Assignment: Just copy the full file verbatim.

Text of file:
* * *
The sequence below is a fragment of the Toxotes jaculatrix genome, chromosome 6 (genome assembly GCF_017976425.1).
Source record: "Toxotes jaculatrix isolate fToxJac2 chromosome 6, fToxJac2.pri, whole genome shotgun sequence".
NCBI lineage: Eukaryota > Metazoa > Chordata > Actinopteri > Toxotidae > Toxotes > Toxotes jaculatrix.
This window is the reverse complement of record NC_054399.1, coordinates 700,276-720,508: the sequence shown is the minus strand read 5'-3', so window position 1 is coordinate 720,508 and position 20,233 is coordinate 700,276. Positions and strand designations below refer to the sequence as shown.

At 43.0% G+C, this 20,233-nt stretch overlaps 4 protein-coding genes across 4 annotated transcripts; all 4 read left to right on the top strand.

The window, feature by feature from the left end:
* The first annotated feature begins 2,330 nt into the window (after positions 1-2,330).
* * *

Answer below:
The sequence below is a fragment of the Toxotes jaculatrix genome, chromosome 6 (genome assembly GCF_017976425.1).
Source record: "Toxotes jaculatrix isolate fToxJac2 chromosome 6, fToxJac2.pri, whole genome shotgun sequence".
NCBI lineage: Eukaryota > Metazoa > Chordata > Actinopteri > Toxotidae > Toxotes > Toxotes jaculatrix.
This window is the reverse complement of record NC_054399.1, coordinates 700,276-720,508: the sequence shown is the minus strand read 5'-3', so window position 1 is coordinate 720,508 and position 20,233 is coordinate 700,276. Positions and strand designations below refer to the sequence as shown.

At 43.0% G+C, this 20,233-nt stretch overlaps 4 protein-coding genes across 4 annotated transcripts; all 4 read left to right on the top strand.

The window, feature by feature from the left end:
* The first annotated feature begins 2,330 nt into the window (after positions 1-2,330).